Salary Negotiation Begins with Your Resume

Have you ever felt shortchanged by a job offer, but were afraid to ask for a higher salary? If so, you’re not alone. Many people avoid salary negotiation out of fear, but even among those who are willing, it’s a common misconception that the process starts with a job offer. What if we told you that salary negotiation begins much earlier in the job seeking process — with your resume? While this might be a surprise to some, it’s also great news for those who risk undervaluing themselves for fear of asking for a better salary. Believe it or not, compensation is often negotiable. The key is to make yourself irresistible to the employer. In this age of cost cutting, having a good resume can help you command a better salary without having to ask. What does your resume need to accomplish to set the stage for more money? Read on to find out.

Make An Outstanding First Impression

Surely you’ve heard the old adage, “You never have a second chance to make a first impression.” A resume provides a fitting example that this maxim holds true. When employers read your resume, they are sizing you up, making assumptions about you and placing a value on your abilities and experience. All of this before they even meet you. Your resume holds the power to preset a higher value.

Your resume as a whole will set the overall impression. While it’s most important to articulate your experience, abilities, accomplishments and education in a concise and compelling way, it’s just as important to ensure that there are no spelling and grammar mistakes, and that the layout and formatting make it easy to read and follow. Button up your resume and increase your chances of getting a reason to button up your best interview suit.

Demonstrate Your Value

We cannot stress enough that the core of your resume should be accomplishments and results. A laundry list of tasks tells the employer what you know how to do, but competency is an automatic expectation for anyone applying for the job. What the employer wants to know is how well you do those tasks, how you added value to your prior places of employment, how you helped to improve them and how you helped them make or save more money. The more you can clearly demonstrate a reliable history of results, the higher the chances an employer will be willing to place a premium on you and your abilities before you even meet. This sets you up to be in a place of great negotiating power.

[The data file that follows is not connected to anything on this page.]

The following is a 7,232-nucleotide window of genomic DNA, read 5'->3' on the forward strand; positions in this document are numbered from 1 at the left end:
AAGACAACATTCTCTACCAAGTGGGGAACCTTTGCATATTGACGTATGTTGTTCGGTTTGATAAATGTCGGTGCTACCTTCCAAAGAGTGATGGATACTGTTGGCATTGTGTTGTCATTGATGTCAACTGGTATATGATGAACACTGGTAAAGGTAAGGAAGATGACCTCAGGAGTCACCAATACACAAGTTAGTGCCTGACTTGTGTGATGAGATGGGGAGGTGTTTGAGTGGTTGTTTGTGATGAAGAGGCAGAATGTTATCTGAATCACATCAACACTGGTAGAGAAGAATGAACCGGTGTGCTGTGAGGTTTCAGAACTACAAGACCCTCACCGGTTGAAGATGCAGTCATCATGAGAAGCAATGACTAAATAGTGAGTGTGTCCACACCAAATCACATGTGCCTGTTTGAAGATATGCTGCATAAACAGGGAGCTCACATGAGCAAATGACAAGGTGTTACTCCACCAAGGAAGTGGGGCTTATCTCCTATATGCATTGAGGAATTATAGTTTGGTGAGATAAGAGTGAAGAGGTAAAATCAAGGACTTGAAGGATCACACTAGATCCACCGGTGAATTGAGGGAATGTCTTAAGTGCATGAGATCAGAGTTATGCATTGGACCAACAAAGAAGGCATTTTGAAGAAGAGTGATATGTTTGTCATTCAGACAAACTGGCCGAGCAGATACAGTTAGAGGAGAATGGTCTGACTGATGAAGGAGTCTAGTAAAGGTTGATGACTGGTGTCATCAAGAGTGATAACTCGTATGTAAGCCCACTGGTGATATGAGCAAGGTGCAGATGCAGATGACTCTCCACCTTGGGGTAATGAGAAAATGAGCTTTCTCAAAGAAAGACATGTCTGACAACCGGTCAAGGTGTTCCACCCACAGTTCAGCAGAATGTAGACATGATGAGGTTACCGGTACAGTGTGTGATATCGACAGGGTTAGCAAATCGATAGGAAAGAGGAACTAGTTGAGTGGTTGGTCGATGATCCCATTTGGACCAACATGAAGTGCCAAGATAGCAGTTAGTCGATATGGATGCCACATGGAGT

Make Them REALLY Want You

A winning interview is the key to becoming the top choice, but first you have to get one! Your resume must convince the employer of the value you brought to prior positions so they believe you have the potential to do the same for them and want to discuss that with you.

Make sure your resume is relevant to the employer by tailoring it to them and the job. Read the job description very carefully and ensure that your resume clearly connects the dots between the position’s requirements and your skills and experience. Employers will not spend the time making this connection for you, but they are often willing to pay more for the “perfect fit.” Is your resume tailored or frumpy?

Avoid Throwing The First Number

While the actual salary negotiation process is a separate topic, we do have another bonus tip for you. When possible, avoid being the first to name a salary number. You could shortchange yourself if you provide a number below the employer’s budget. As any good sales person knows, when the price is high, you want to avoid disclosing it until you’ve had an opportunity to describe the benefits. Try to save the salary discussion until after you’ve wowed them in at least one interview. One approach is to explain that your salary is negotiable depending upon learning additional details of the position and the overall compensation package. If you must provide a number, try checking market value with professionals in closely comparable positions (those salary websites can be inaccurate) and provide a range rather than one specific amount.

Salary negotiation can be an intimidating process, but a stellar resume can help set the stage for a better salary. It’s not about being greedy, but knowing your own value. Respecting your own worth also adds value for the employer because better job satisfaction for you usually translates into better results for them.

Are you sending out tons of resumes but not getting interviews? If your resume is not getting you the results you want, we can help!

Capstone Resume Services’ certified resume writers with recruiting and hiring backgrounds create affordable resumes, cover letters and LinkedIn profiles that get results. Learn more here.